People (4-star review) - Meredith Maran
“In her stunning second memoir, a collection of linked essays, Sonnenberg finds universal truths in her experiences of female friendship.”
NPR’s “All Things Considered” - Meg Wolitzer
“Sonnenberg, who’s aware of her passions and ambivalences, and doesn’t hide from them, made me think about what a friendship is, anyway…She’s written something that interests, exhausts, moves, perplexes, impresses and yes, matters.”
The Daily Beast - Mythili Rao
She Matters is both a remembrance of vital friendships as well as a deeply absorbing portrait of the author herself…There are beautiful moments documented here…but ultimately She Matters is a deeply affecting ode to the ones who got away.”
Kate Walbert
"With remarkable candor, wit, and wisdom, Susanna Sonnenberg fearlessly examines her female friendships since childhood, brilliantly articulating the ways each sustained, sometimes devastated and ultimately defined her. She Matters: A Life in Friendships is a dazzling, poetic love letter to what women share, an unforgettable memoir you'll immediately want to pass along to friends."
Nick Flynn
She Matters is so finely nuanced, so joyously serious, so wildly playful—to live with it, page by page, is a deep pleasure. Sonnenberg is also so willing to push below the surface of what we call “friendship” (a surface, alas, most of us are willing to exist upon). Near the end, when we encounter the phrase “A perfect thing from dread pain,” we recognize that is what we have in our hands—a perfect thing.”
The Dallas Morning News - Jenny Shank
“[Sonnenberg’s] vivid prose is confessional and precise…Sonnenberg’s intensity might be rough on friendships, but it makes for charged storytelling.”
Minneapolis Star Tribune - Rochelle Olson
“These are the stories of real women. Sonnenberg’s hard-core honesty, sharp detail and lovely prose make this a collection worth passing on to a friend.”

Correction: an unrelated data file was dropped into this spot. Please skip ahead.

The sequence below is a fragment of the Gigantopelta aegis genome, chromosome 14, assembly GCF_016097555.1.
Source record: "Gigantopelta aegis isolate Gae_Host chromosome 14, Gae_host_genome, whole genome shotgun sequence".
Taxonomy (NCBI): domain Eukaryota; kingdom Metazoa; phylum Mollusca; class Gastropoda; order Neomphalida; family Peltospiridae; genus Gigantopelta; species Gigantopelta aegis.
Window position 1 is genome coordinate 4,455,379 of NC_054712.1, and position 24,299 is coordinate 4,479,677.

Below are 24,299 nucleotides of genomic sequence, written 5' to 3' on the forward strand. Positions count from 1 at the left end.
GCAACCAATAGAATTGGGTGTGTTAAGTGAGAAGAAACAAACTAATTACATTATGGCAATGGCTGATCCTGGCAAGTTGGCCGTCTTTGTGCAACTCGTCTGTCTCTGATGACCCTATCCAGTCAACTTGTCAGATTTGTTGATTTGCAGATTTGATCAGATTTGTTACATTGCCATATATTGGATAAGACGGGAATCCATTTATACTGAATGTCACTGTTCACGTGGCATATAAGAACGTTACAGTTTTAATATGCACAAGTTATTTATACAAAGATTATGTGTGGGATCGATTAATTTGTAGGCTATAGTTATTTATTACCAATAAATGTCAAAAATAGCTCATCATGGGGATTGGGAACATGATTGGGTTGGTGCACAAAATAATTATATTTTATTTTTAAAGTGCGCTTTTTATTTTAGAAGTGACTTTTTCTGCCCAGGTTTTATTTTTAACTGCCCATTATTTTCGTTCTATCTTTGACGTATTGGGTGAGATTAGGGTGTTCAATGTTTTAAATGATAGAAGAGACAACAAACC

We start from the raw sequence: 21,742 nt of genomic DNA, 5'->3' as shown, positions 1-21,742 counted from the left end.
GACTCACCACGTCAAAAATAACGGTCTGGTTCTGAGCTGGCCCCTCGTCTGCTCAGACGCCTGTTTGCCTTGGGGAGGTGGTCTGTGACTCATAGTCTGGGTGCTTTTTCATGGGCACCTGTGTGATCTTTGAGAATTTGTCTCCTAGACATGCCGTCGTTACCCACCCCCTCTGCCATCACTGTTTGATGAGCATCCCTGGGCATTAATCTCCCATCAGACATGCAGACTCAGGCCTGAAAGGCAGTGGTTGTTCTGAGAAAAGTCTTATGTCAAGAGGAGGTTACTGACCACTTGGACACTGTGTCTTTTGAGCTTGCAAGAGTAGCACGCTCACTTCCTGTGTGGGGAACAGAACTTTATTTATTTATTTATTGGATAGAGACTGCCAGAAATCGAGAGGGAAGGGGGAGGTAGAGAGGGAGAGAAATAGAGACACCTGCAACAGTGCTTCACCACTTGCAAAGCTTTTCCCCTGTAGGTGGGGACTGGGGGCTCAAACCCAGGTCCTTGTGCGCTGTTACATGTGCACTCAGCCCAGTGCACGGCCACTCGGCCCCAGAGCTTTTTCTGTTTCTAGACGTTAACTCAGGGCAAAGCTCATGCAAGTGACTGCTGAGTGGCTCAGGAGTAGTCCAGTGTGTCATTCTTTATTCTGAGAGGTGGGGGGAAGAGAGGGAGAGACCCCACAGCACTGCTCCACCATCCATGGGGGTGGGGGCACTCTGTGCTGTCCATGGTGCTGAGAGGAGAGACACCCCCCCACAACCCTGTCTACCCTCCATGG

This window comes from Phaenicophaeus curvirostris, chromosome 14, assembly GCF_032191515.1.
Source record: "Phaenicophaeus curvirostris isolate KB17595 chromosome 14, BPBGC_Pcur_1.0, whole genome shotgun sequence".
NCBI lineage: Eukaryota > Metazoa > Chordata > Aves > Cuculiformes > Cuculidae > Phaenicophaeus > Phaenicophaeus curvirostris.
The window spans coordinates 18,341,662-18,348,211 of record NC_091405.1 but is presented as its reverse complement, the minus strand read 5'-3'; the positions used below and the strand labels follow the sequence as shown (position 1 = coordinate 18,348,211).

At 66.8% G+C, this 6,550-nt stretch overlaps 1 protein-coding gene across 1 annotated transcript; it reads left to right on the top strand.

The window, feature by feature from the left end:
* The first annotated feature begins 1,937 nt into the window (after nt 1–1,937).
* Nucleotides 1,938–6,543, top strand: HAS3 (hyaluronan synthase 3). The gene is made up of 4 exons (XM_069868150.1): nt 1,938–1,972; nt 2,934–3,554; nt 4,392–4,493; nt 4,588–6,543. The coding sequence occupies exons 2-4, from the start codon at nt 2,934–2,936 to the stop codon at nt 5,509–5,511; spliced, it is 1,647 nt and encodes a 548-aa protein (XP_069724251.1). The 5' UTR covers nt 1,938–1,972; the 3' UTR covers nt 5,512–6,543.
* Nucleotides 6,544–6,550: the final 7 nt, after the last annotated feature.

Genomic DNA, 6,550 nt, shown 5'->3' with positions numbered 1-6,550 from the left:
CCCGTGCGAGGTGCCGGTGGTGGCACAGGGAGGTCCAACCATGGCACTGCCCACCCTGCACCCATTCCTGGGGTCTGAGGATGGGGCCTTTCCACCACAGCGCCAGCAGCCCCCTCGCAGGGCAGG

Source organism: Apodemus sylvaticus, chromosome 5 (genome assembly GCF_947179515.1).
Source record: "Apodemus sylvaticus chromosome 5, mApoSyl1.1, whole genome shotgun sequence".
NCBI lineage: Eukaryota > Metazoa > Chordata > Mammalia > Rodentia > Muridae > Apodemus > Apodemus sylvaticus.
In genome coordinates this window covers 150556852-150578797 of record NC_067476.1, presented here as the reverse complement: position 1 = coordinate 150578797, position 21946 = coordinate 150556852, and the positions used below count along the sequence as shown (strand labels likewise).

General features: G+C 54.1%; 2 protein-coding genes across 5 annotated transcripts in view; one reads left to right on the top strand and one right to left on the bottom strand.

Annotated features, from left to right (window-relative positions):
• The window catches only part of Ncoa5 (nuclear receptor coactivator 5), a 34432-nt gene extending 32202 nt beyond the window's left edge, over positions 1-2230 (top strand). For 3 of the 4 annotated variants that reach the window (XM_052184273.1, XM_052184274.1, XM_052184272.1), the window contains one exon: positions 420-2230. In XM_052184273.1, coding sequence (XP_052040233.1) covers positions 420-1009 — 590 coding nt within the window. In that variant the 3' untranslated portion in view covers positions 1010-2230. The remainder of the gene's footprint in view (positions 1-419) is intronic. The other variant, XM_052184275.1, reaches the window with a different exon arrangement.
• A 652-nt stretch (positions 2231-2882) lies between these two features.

BookRiot - Rebecca Joines Schinsky
“It is one thing to talk about the value and importance of friendships between women and another thing entirely to offer up one’s own friendships—the successes, the failures, the warmth, and the wrongdoing—by way of example and exploration To do the latter requires guts, candor, and a willingness to expose one’s own weaknesses and mistakes. Sonnenberg rises to the challenge beautifully and with remarkable grace in She Matters.”
BookTrib
“Sonnenberg brings her considerable talent, unflinching eye, and electrifying prose to the topic of female friendship.”
Moves magazine
“Rarely does someone write a book about friendship between women that women can relate to the way they can relate to Sonnenberg’s She Matters.”
Carolyn Cooke
“Sonnenberg dances close to the fire on every page, unmasking female friendship as a liberating, dangerous and rigorous art. She Matters renders the messy self with gorgeous clarity. It's the truest, most human book I’ve read all year - generous, hilarious, ecstatic and profound.”
Parade
“Susanna Sonnenberg’s book reminds us how profoundly we’re affected by our friendships….You’ll want to share this with, yes, a friend.”
Elizabeth Gilbert
“I read She Matters with such a keen sense of recognition, seeing myself (and my own mistakes and victories) repeated in so many forms through the female friendships of her own that Sonnenberg examines so eloquently…Like all of us, I want to do better. I think (hope) this book can help.”
Karen Thompson Walker
“I was dazzled by this wise and intimate memoir about female friendship. Sonnenberg writes incredible sentences: precise, musical, surprising and insightful…Sonnenberg’s engrossing stories of the highs and lows of her various friendships with women, made me feel newly grateful for all the crucial and complex women in my own life…Everyone should read this book.”
The San Francisco Chronicle - Mary Pols
She Matters is a dark and intriguing piece of writing…rewarding…rich…[Sonnenberg’s] honesty has helped and will help me be more honest with myself within (and in regard to) friendships.”
New York Daily News - Sherryl Connelly
“Sonnenberg is a beautiful writer…In this gallery of friendships, the portrait of each woman is so well drawn we grasp their significance and savor the intimacy.”
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Product Details

  • ISBN-13: 9781439190586
  • Publisher: Scribner
  • Publication date: 1/8/2013
  • Pages: 255
  • Sales rank: 710,531